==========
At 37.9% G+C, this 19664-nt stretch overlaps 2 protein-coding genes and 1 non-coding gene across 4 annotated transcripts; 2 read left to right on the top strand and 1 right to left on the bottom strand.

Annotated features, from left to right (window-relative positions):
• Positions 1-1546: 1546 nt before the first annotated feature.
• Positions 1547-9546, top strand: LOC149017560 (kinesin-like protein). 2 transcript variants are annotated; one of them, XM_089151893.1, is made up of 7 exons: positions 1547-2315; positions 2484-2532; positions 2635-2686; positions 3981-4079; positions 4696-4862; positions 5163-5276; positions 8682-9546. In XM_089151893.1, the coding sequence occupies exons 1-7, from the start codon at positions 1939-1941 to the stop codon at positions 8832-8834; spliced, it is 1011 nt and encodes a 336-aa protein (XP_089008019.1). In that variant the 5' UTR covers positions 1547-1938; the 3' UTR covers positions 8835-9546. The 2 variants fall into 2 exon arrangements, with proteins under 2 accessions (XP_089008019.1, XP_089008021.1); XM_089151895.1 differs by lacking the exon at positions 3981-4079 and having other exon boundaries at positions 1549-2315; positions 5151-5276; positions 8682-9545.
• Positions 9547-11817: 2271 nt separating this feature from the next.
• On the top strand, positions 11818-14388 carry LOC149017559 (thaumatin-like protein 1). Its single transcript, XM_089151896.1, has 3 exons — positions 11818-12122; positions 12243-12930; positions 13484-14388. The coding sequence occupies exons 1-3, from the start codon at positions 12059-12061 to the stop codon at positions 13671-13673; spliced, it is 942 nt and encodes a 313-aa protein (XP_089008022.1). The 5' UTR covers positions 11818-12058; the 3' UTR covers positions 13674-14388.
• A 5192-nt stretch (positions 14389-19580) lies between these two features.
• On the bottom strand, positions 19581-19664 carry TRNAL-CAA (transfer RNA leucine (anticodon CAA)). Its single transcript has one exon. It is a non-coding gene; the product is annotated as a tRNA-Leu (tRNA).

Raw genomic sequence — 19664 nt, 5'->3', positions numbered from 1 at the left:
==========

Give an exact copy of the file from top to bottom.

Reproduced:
At 37.9% G+C, this 19664-nt stretch overlaps 2 protein-coding genes and 1 non-coding gene across 4 annotated transcripts; 2 read left to right on the top strand and 1 right to left on the bottom strand.

Annotated features, from left to right (window-relative positions):
• Positions 1-1546: 1546 nt before the first annotated feature.
• Positions 1547-9546, top strand: LOC149017560 (kinesin-like protein). 2 transcript variants are annotated; one of them, XM_089151893.1, is made up of 7 exons: positions 1547-2315; positions 2484-2532; positions 2635-2686; positions 3981-4079; positions 4696-4862; positions 5163-5276; positions 8682-9546. In XM_089151893.1, the coding sequence occupies exons 1-7, from the start codon at positions 1939-1941 to the stop codon at positions 8832-8834; spliced, it is 1011 nt and encodes a 336-aa protein (XP_089008019.1). In that variant the 5' UTR covers positions 1547-1938; the 3' UTR covers positions 8835-9546. The 2 variants fall into 2 exon arrangements, with proteins under 2 accessions (XP_089008019.1, XP_089008021.1); XM_089151895.1 differs by lacking the exon at positions 3981-4079 and having other exon boundaries at positions 1549-2315; positions 5151-5276; positions 8682-9545.
• Positions 9547-11817: 2271 nt separating this feature from the next.
• On the top strand, positions 11818-14388 carry LOC149017559 (thaumatin-like protein 1). Its single transcript, XM_089151896.1, has 3 exons — positions 11818-12122; positions 12243-12930; positions 13484-14388. The coding sequence occupies exons 1-3, from the start codon at positions 12059-12061 to the stop codon at positions 13671-13673; spliced, it is 942 nt and encodes a 313-aa protein (XP_089008022.1). The 5' UTR covers positions 11818-12058; the 3' UTR covers positions 13674-14388.
• A 5192-nt stretch (positions 14389-19580) lies between these two features.
• On the bottom strand, positions 19581-19664 carry TRNAL-CAA (transfer RNA leucine (anticodon CAA)). Its single transcript has one exon. It is a non-coding gene; the product is annotated as a tRNA-Leu (tRNA).

Raw genomic sequence — 19664 nt, 5'->3', positions numbered from 1 at the left: